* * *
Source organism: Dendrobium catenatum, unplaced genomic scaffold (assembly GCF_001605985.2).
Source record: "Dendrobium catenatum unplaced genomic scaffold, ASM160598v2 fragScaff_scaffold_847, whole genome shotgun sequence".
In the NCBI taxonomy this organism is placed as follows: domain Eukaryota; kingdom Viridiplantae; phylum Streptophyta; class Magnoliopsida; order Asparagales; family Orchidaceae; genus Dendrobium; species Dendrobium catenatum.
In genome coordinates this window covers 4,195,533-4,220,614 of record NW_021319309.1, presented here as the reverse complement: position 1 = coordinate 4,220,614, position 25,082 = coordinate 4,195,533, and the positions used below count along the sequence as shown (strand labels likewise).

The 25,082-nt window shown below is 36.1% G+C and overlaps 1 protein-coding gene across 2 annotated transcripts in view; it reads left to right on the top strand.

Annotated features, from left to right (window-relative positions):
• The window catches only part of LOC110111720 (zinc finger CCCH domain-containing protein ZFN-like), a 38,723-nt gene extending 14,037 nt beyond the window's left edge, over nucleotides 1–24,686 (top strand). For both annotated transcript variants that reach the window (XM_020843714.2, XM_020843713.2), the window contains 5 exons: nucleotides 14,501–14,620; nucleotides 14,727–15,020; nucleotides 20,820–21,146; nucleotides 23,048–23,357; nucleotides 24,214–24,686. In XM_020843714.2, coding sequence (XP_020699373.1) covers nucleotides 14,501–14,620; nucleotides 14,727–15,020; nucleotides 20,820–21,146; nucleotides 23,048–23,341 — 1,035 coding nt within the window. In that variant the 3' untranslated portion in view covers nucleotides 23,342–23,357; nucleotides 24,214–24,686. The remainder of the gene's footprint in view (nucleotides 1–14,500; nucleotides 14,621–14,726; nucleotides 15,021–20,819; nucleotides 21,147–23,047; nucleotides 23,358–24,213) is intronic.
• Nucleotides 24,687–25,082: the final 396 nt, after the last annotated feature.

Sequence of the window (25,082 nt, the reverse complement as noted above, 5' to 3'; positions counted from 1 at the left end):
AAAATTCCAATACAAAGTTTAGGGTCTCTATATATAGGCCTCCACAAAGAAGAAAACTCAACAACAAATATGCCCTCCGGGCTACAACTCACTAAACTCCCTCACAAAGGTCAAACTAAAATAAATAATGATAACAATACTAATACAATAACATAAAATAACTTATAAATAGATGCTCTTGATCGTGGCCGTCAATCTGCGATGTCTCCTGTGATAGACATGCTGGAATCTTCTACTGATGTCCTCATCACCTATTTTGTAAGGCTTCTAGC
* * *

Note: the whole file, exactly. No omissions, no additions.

Source organism: Dendrobium catenatum, unplaced genomic scaffold (assembly GCF_001605985.2).
Source record: "Dendrobium catenatum unplaced genomic scaffold, ASM160598v2 fragScaff_scaffold_847, whole genome shotgun sequence".
In the NCBI taxonomy this organism is placed as follows: domain Eukaryota; kingdom Viridiplantae; phylum Streptophyta; class Magnoliopsida; order Asparagales; family Orchidaceae; genus Dendrobium; species Dendrobium catenatum.
In genome coordinates this window covers 4,195,533-4,220,614 of record NW_021319309.1, presented here as the reverse complement: position 1 = coordinate 4,220,614, position 25,082 = coordinate 4,195,533, and the positions used below count along the sequence as shown (strand labels likewise).

The 25,082-nt window shown below is 36.1% G+C and overlaps 1 protein-coding gene across 2 annotated transcripts in view; it reads left to right on the top strand.

Annotated features, from left to right (window-relative positions):
• The window catches only part of LOC110111720 (zinc finger CCCH domain-containing protein ZFN-like), a 38,723-nt gene extending 14,037 nt beyond the window's left edge, over nucleotides 1–24,686 (top strand). For both annotated transcript variants that reach the window (XM_020843714.2, XM_020843713.2), the window contains 5 exons: nucleotides 14,501–14,620; nucleotides 14,727–15,020; nucleotides 20,820–21,146; nucleotides 23,048–23,357; nucleotides 24,214–24,686. In XM_020843714.2, coding sequence (XP_020699373.1) covers nucleotides 14,501–14,620; nucleotides 14,727–15,020; nucleotides 20,820–21,146; nucleotides 23,048–23,341 — 1,035 coding nt within the window. In that variant the 3' untranslated portion in view covers nucleotides 23,342–23,357; nucleotides 24,214–24,686. The remainder of the gene's footprint in view (nucleotides 1–14,500; nucleotides 14,621–14,726; nucleotides 15,021–20,819; nucleotides 21,147–23,047; nucleotides 23,358–24,213) is intronic.
• Nucleotides 24,687–25,082: the final 396 nt, after the last annotated feature.

Sequence of the window (25,082 nt, the reverse complement as noted above, 5' to 3'; positions counted from 1 at the left end):
AAAATTCCAATACAAAGTTTAGGGTCTCTATATATAGGCCTCCACAAAGAAGAAAACTCAACAACAAATATGCCCTCCGGGCTACAACTCACTAAACTCCCTCACAAAGGTCAAACTAAAATAAATAATGATAACAATACTAATACAATAACATAAAATAACTTATAAATAGATGCTCTTGATCGTGGCCGTCAATCTGCGATGTCTCCTGTGATAGACATGCTGGAATCTTCTACTGATGTCCTCATCACCTATTTTGTAAGGCTTCTAGC